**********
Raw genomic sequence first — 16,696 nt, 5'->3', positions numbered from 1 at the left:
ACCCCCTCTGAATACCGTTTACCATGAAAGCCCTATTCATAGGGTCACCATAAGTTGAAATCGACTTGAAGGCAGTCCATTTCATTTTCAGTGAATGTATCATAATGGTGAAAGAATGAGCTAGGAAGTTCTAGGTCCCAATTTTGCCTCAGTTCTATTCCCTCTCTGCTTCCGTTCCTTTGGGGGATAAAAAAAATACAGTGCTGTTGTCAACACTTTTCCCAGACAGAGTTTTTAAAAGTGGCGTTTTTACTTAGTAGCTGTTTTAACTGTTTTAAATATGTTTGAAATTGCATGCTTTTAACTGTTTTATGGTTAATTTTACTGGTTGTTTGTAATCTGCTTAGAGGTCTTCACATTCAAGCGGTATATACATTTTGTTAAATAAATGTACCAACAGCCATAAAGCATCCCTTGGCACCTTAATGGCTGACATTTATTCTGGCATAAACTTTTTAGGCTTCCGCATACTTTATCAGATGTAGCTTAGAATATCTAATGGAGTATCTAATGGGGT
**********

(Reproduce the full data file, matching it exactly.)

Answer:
Raw genomic sequence first — 16,696 nt, 5'->3', positions numbered from 1 at the left:
ACCCCCTCTGAATACCGTTTACCATGAAAGCCCTATTCATAGGGTCACCATAAGTTGAAATCGACTTGAAGGCAGTCCATTTCATTTTCAGTGAATGTATCATAATGGTGAAAGAATGAGCTAGGAAGTTCTAGGTCCCAATTTTGCCTCAGTTCTATTCCCTCTCTGCTTCCGTTCCTTTGGGGGATAAAAAAAATACAGTGCTGTTGTCAACACTTTTCCCAGACAGAGTTTTTAAAAGTGGCGTTTTTACTTAGTAGCTGTTTTAACTGTTTTAAATATGTTTGAAATTGCATGCTTTTAACTGTTTTATGGTTAATTTTACTGGTTGTTTGTAATCTGCTTAGAGGTCTTCACATTCAAGCGGTATATACATTTTGTTAAATAAATGTACCAACAGCCATAAAGCATCCCTTGGCACCTTAATGGCTGACATTTATTCTGGCATAAACTTTTTAGGCTTCCGCATACTTTATCAGATGTAGCTTAGAATATCTAATGGAGTATCTAATGGGGT